Book Image

C Programming for Arduino

By : Julien Bayle
Book Image

C Programming for Arduino

By: Julien Bayle

Overview of this book

Physical computing allows us to build interactive physical systems by using software & hardware in order to sense and respond to the real world. C Programming for Arduino will show you how to harness powerful capabilities like sensing, feedbacks, programming and even wiring and developing your own autonomous systems. C Programming for Arduino contains everything you need to directly start wiring and coding your own electronic project. You'll learn C and how to code several types of firmware for your Arduino, and then move on to design small typical systems to understand how handling buttons, leds, LCD, network modules and much more. After running through C/C++ for the Arduino, you'll learn how to control your software by using real buttons and distance sensors and even discover how you can use your Arduino with the Processing framework so that they work in unison. Advanced coverage includes using Wi-Fi networks and batteries to make your Arduino-based hardware more mobile and flexible without wires. If you want to learn how to build your own electronic devices with powerful open-source technology, then this book is for you.
Table of Contents (21 chapters)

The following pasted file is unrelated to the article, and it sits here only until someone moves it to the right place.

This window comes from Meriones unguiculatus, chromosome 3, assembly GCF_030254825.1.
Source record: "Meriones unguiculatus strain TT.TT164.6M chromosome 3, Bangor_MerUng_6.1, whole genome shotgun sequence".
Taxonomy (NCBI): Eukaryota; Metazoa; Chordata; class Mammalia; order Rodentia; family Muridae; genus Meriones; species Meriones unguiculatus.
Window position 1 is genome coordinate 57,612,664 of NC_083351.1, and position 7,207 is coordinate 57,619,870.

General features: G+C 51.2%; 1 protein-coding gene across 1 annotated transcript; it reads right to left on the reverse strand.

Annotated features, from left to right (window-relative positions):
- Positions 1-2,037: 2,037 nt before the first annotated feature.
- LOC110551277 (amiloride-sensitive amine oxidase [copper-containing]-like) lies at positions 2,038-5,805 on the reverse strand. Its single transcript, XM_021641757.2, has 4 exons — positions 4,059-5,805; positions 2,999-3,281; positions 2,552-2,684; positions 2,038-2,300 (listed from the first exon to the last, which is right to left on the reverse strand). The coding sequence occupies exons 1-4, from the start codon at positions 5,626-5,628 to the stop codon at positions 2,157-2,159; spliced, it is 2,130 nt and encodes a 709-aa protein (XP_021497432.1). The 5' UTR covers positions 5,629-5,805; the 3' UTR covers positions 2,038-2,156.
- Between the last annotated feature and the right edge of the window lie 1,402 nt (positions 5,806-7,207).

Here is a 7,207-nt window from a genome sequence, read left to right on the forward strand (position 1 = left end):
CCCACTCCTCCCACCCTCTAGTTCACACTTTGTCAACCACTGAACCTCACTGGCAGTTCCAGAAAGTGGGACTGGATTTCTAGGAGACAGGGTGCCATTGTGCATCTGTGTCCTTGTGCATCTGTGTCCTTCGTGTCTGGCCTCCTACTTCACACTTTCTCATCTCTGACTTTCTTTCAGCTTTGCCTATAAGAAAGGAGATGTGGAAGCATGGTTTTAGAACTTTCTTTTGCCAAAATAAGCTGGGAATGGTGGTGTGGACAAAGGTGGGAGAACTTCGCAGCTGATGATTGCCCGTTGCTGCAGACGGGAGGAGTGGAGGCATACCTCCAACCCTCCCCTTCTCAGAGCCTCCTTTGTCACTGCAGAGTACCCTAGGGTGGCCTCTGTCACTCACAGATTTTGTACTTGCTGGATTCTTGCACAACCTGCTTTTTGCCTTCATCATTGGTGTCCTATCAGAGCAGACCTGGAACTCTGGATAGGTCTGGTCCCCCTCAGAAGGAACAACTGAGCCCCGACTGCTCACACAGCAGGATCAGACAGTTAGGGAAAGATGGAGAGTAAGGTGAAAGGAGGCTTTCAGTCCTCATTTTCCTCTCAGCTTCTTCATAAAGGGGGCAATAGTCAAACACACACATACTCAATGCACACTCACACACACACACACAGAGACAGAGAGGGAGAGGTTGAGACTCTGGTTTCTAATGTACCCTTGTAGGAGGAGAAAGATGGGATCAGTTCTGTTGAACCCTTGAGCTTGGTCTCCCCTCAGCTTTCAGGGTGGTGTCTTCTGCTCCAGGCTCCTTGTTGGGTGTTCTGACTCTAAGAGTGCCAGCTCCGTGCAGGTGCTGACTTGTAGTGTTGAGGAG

C Programming for Arduino
About the Author
About the Reviewers

Memory management

This section is a very short one but not a less important one at all. We have to remember we have the following three pools of memory on Arduino:

  • Flash memory (program space), where the firmware is stored

  • Static Random Access Memory (SRAM), where the sketch creates and manipulates variables at runtime

  • EEPROM is a memory space to store long-term information

Flash and EEPROM, compared to SRAM, are non-volatile, which means the data persists even after the power is turned off. Each different Arduino board has a different amount of memory:

  • ATMega328 (UNO) has:

    • Flash 32k bytes (0.5k bytes used by the bootloader)

    • SRAM 2k bytes

    • EEPROM 1k bytes

  • ATMega2560 (MEGA) has:

    • Flash 256k bytes (8k bytes used by the bootloader)

    • SRAM 8k bytes

    • EEPROM 4k bytes

A classic example is to quote a basic declaration of a string:

char text[] = "I love Arduino because it rocks.";

That takes 32 bytes into SRAM. It doesn't seem a lot but with the UNO, you only have 2048 bytes available. Imagine you use a big lookup...